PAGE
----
Christiana, TN(Zone 6b)

I LOVE that red hellebore!

Melbourne, KY(Zone 6a)

Are those safe from deer?

Bardstown, KY(Zone 6a)

They didn't touch mine when they devoured the heuchera.

Pittsford, NY(Zone 6a)

Deer dont like Hellebores yes.

Melbourne, KY(Zone 6a)

Great, thanks!

Saint Louis, MO(Zone 6a)

Here are some plants in my woodland.
These are all from yesterday.
First is one of my faves, anemonella thalictroides.
This is a double pink called Shoafs Double.
It has been a reliable performer for years.
Don't be fooled though by my picture - flowers are really quite small.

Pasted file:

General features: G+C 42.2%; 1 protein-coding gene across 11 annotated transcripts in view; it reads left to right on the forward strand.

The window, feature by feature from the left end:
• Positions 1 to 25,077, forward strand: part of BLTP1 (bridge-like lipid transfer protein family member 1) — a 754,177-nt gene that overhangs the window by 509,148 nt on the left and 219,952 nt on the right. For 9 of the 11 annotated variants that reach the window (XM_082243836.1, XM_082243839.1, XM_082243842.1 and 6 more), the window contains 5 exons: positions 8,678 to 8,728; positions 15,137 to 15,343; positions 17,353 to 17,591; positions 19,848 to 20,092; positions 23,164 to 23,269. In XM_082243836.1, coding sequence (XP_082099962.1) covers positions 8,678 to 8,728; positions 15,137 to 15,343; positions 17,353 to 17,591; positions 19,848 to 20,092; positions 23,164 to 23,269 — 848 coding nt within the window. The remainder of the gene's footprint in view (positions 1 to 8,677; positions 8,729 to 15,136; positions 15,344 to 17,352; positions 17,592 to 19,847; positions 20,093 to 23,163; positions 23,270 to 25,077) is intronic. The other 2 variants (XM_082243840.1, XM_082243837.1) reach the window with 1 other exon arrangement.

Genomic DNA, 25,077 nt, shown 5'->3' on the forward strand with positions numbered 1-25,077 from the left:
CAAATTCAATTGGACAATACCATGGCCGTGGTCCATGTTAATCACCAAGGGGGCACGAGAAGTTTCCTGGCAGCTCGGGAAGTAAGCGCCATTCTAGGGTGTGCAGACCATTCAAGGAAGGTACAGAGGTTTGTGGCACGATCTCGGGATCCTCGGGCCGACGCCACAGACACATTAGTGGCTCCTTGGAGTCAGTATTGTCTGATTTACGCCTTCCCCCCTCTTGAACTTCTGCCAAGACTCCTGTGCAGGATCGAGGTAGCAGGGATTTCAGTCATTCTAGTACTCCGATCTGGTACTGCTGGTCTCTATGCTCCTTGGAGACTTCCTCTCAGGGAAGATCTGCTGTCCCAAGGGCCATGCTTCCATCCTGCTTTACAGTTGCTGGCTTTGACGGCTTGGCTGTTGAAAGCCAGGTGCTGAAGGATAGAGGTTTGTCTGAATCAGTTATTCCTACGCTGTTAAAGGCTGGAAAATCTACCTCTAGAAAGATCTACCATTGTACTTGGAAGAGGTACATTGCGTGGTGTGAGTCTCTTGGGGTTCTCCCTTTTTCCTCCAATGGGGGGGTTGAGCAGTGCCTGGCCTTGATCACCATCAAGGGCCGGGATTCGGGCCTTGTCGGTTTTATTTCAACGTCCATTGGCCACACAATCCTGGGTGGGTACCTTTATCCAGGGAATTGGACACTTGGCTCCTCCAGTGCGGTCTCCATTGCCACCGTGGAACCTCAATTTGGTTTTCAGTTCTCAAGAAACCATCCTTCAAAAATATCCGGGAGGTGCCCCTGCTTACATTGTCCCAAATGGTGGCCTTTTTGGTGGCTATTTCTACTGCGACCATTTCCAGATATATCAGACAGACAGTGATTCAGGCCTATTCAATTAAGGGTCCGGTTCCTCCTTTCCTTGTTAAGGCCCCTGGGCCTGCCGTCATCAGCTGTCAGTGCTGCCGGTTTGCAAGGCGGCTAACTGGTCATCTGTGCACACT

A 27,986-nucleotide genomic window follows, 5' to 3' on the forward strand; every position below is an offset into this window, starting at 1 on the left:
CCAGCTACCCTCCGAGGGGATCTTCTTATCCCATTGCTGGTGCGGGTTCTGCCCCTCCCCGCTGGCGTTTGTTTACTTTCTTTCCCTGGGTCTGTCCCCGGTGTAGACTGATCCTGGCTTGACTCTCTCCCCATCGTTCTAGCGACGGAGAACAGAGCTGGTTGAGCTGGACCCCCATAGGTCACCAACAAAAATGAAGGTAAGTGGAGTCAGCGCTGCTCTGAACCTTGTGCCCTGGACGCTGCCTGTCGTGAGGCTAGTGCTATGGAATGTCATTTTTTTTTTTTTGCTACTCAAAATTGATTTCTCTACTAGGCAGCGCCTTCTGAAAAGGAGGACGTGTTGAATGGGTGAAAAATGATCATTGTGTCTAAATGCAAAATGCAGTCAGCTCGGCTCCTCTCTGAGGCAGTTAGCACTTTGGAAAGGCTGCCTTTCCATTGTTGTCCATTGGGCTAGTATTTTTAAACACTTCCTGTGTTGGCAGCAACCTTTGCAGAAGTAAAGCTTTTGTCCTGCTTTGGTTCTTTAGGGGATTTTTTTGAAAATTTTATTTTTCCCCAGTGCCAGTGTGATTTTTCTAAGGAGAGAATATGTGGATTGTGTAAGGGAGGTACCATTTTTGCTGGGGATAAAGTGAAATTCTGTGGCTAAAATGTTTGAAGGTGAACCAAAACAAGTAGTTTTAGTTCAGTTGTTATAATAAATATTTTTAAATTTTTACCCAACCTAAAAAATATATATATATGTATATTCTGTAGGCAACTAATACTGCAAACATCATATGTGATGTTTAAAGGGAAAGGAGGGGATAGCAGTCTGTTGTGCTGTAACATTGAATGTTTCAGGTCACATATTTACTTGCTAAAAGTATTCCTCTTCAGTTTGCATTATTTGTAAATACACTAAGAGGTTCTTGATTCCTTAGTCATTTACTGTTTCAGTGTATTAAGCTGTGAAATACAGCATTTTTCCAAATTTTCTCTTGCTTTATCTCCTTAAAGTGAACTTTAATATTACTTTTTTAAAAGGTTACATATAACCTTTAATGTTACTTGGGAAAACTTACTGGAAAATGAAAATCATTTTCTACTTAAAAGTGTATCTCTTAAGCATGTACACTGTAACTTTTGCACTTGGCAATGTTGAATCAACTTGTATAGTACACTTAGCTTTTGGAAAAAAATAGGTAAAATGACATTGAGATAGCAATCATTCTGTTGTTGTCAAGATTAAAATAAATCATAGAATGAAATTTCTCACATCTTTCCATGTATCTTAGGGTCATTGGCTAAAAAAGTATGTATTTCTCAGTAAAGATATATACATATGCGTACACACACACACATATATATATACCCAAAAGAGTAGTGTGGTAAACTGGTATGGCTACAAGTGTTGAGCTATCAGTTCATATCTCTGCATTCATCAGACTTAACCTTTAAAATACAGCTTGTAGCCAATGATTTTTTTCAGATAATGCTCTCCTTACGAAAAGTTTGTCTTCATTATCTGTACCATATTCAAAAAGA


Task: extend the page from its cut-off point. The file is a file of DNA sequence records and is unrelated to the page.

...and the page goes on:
But oh, so cute!

Thumbnail by Weerobin
Saint Louis, MO(Zone 6a)

Arisaema

Thumbnail by Weerobin
Saint Louis, MO(Zone 6a)

Leucojum is still blooming. This is Gravetye Giant.

Thumbnail by Weerobin
Saint Louis, MO(Zone 6a)

A variegated disporum sessile.

Thumbnail by Weerobin
Saint Louis, MO(Zone 6a)

Here's a tiny (just 2-3" tall) polygonatum (polygonatum humile).
I've been trying to make a groundcover from it, but as you can see, not very effectively yet...
But I think he's cute anyway.

Thumbnail by Weerobin

Post a Reply to this Thread

You cannot post until you , sign up and subscribe. to post.
BACK TO TOP